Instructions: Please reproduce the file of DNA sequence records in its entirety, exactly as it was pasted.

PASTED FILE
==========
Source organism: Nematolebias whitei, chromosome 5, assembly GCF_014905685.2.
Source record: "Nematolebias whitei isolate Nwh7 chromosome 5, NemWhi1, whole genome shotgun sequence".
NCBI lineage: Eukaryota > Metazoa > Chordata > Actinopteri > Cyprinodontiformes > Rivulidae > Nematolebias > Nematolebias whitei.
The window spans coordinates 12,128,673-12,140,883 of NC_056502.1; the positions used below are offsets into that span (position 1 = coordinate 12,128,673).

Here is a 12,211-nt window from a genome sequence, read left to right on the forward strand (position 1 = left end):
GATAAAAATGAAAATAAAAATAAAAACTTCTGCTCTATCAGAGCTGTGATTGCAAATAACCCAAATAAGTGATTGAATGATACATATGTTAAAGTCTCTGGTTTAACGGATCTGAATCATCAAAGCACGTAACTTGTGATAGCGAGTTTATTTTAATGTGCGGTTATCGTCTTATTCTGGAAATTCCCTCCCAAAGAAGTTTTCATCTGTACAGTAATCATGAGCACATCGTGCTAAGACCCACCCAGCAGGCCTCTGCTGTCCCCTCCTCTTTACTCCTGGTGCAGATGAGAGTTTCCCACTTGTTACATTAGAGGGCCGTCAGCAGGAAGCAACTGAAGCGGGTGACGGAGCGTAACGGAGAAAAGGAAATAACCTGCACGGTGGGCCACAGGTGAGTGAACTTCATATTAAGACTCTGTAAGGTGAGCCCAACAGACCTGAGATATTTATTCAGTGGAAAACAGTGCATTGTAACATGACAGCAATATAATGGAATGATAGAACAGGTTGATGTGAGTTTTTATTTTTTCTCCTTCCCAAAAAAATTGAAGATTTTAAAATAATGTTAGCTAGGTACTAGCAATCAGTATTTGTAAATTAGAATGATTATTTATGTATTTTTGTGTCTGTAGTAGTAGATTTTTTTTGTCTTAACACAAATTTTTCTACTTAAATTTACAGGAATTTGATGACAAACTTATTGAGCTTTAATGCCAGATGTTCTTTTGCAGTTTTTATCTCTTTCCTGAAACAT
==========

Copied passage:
Source organism: Nematolebias whitei, chromosome 5, assembly GCF_014905685.2.
Source record: "Nematolebias whitei isolate Nwh7 chromosome 5, NemWhi1, whole genome shotgun sequence".
NCBI lineage: Eukaryota > Metazoa > Chordata > Actinopteri > Cyprinodontiformes > Rivulidae > Nematolebias > Nematolebias whitei.
The window spans coordinates 12,128,673-12,140,883 of NC_056502.1; the positions used below are offsets into that span (position 1 = coordinate 12,128,673).

Here is a 12,211-nt window from a genome sequence, read left to right on the forward strand (position 1 = left end):
GATAAAAATGAAAATAAAAATAAAAACTTCTGCTCTATCAGAGCTGTGATTGCAAATAACCCAAATAAGTGATTGAATGATACATATGTTAAAGTCTCTGGTTTAACGGATCTGAATCATCAAAGCACGTAACTTGTGATAGCGAGTTTATTTTAATGTGCGGTTATCGTCTTATTCTGGAAATTCCCTCCCAAAGAAGTTTTCATCTGTACAGTAATCATGAGCACATCGTGCTAAGACCCACCCAGCAGGCCTCTGCTGTCCCCTCCTCTTTACTCCTGGTGCAGATGAGAGTTTCCCACTTGTTACATTAGAGGGCCGTCAGCAGGAAGCAACTGAAGCGGGTGACGGAGCGTAACGGAGAAAAGGAAATAACCTGCACGGTGGGCCACAGGTGAGTGAACTTCATATTAAGACTCTGTAAGGTGAGCCCAACAGACCTGAGATATTTATTCAGTGGAAAACAGTGCATTGTAACATGACAGCAATATAATGGAATGATAGAACAGGTTGATGTGAGTTTTTATTTTTTCTCCTTCCCAAAAAAATTGAAGATTTTAAAATAATGTTAGCTAGGTACTAGCAATCAGTATTTGTAAATTAGAATGATTATTTATGTATTTTTGTGTCTGTAGTAGTAGATTTTTTTTGTCTTAACACAAATTTTTCTACTTAAATTTACAGGAATTTGATGACAAACTTATTGAGCTTTAATGCCAGATGTTCTTTTGCAGTTTTTATCTCTTTCCTGAAACAT